The experience, while sobering, to say the least, was interesting in many ways. Whenever any staff member entered my room, they asked me my name and date of birth–a good way to avoid giving the wrong treatment to the wrong person. They also frequently asked me the date and where I was–stroke victims often suffer confusion or loss of memory. It got to the point that I began reeling off my room number, name of the ward, hospital, city, state, country, planet, solar system and Milky Way Galaxy. And I had to do frequent physical tests, including holding my arms out in front of me (stroke victim’s arms often start to drift downward), smiling (half the mouth often droops), and various tests of strength of arms and legs. No problems there.
One stereotype seems to be true: hospital food is mediocre at best. Pretty much everything is a bit–limp. Nothing seems to be crisp. There are, no doubt, deep philosophical implications–or perhaps a wryly ironic kitchen staff was satirizing my aging manhood?
But, I’m back to work in the morning and also determined to get the most from every minute I have with Mrs. Manor, a wonderful woman who deserves much better than me. We take too much for granted without realizing we are doing it. I’m probably also going to have to forego singing in an opera this summer and coming fall. I need the time to focus on rebuilding my fitness and health to a higher level. This might also mean that I post a bit less from time to time. We’ll see how things go. You may get a bit less each week, but more in the long run.
I know readers have been expecting my updated rationale for gun ownership series. I was going to post the first article on Sunday, but I was a bit busy wondering about more existential issues.
Everyone should be aware of stroke symptoms and rather than ignore them, as far too many do, immediately seek medical help. It’s serious business.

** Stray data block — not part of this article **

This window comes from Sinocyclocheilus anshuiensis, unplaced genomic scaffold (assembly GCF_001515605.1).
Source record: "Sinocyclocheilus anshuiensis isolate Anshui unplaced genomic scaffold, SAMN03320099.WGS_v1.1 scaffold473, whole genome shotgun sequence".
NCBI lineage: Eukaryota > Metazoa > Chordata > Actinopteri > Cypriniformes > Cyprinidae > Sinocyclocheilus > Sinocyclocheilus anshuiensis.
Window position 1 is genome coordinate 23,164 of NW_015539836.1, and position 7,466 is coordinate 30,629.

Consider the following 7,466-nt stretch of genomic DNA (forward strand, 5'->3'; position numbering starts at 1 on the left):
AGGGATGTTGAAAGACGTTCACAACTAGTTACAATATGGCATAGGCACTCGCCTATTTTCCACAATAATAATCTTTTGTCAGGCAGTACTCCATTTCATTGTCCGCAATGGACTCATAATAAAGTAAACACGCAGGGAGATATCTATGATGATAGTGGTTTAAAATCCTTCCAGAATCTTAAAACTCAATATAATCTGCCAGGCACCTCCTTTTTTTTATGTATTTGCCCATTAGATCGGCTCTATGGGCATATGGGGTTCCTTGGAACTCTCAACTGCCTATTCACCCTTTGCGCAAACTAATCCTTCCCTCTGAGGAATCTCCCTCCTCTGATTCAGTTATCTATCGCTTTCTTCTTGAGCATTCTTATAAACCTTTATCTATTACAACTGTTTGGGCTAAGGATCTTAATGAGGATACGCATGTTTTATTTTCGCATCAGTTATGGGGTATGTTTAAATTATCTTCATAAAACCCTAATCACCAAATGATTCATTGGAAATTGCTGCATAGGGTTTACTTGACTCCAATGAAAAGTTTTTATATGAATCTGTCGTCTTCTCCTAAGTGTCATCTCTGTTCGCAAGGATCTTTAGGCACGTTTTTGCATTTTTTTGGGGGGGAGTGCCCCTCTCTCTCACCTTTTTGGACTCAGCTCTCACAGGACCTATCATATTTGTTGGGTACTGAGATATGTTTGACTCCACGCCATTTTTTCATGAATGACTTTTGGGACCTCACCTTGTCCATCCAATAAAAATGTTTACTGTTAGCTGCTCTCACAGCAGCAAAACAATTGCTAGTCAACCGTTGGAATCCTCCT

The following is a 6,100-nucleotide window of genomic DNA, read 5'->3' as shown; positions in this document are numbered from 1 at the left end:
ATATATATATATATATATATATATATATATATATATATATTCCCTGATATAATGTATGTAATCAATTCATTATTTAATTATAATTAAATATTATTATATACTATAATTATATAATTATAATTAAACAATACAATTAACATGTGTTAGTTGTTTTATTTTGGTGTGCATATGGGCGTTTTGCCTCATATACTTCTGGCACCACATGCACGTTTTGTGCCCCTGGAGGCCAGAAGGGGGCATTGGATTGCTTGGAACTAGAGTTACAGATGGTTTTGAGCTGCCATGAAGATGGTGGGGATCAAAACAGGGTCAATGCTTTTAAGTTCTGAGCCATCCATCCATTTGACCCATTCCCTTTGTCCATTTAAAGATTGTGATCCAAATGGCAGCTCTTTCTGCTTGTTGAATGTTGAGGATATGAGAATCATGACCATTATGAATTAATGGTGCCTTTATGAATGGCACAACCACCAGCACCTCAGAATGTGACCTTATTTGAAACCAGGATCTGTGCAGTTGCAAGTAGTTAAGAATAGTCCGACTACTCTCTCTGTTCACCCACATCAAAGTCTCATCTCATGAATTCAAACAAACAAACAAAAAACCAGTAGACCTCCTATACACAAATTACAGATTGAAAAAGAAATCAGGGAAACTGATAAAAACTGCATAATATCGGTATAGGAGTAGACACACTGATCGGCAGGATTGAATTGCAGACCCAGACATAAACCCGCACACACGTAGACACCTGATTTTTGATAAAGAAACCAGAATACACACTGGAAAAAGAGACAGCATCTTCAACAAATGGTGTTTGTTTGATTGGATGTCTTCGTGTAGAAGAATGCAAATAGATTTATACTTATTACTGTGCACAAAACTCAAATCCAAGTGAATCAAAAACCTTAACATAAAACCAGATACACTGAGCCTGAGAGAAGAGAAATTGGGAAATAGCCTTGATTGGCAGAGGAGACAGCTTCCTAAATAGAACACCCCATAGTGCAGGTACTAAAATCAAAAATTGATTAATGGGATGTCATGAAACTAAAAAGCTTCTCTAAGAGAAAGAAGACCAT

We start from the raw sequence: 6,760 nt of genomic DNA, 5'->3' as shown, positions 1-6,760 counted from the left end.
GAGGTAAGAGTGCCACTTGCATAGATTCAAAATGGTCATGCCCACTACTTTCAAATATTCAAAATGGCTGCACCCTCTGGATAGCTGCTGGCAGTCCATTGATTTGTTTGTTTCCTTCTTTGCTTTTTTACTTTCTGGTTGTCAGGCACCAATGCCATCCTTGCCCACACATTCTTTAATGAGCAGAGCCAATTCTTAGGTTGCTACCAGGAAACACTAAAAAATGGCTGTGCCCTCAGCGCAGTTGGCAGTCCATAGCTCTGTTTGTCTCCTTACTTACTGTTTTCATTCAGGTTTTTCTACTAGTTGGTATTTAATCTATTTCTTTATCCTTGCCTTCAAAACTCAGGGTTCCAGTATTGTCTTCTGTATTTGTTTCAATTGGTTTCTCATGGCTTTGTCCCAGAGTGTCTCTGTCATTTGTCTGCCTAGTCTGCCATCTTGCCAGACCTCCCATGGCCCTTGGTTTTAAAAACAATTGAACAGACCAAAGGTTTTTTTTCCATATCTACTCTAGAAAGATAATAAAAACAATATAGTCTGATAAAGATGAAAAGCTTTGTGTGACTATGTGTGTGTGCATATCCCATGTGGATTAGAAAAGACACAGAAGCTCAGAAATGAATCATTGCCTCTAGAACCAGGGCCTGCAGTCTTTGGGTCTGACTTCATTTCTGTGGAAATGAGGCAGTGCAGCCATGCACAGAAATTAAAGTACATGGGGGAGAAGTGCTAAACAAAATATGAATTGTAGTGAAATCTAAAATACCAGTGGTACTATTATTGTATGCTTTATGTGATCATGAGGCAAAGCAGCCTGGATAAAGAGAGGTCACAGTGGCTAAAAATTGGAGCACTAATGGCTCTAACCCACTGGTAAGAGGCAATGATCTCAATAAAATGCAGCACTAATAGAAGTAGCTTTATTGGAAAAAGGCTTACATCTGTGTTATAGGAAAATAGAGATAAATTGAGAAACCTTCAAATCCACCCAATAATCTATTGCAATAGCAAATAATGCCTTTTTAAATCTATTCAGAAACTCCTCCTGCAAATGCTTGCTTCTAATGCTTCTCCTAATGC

It’s also a reminder that as much as we fight to be in absolute charge of our lives, we’re not. We never were. All that we’ve learned, all that we’ve experienced, all that we are, all of the kindness and love we have not shared, all of it and more can vanish in an instant. Of course, as in Adam, all die, but when is too soon? As a veteran and police officer, I made my peace with the possibility of untimely death long, long ago. Intellectually, I know it can happen at any time. Spiritually, I’m ready. But as a fallible, weak human being, I’d like to stick around at least a bit longer. Teach more, sing more, learn more, read more, annoy statists, finish my pushups…
The upshot is all seems to be well for now. I’ll be taking blood thinners and cholesterol reducing medication. And for now at least, before ObamaCare turns us into a copy of England, I’ll have access to excellent medical care. The good Lord apparently takes care of children and high school English teachers, and for both, I am indeed grateful, as I am grateful for those that choose to patronize this scruffy little blog. My most sincere thanks and appreciation, and my wish that we may share the events of the day for many years to come.
Perhaps the most important lesson that came to me as I was studiously prevented from sleeping this weekend (that’s obviously the prime directive of hospital care), is the most meaningful thing we can strive to be is useful servants of God. Simple, isn’t it, yet we strive for a lifetime, however long that might be.
See you soon, and strive on!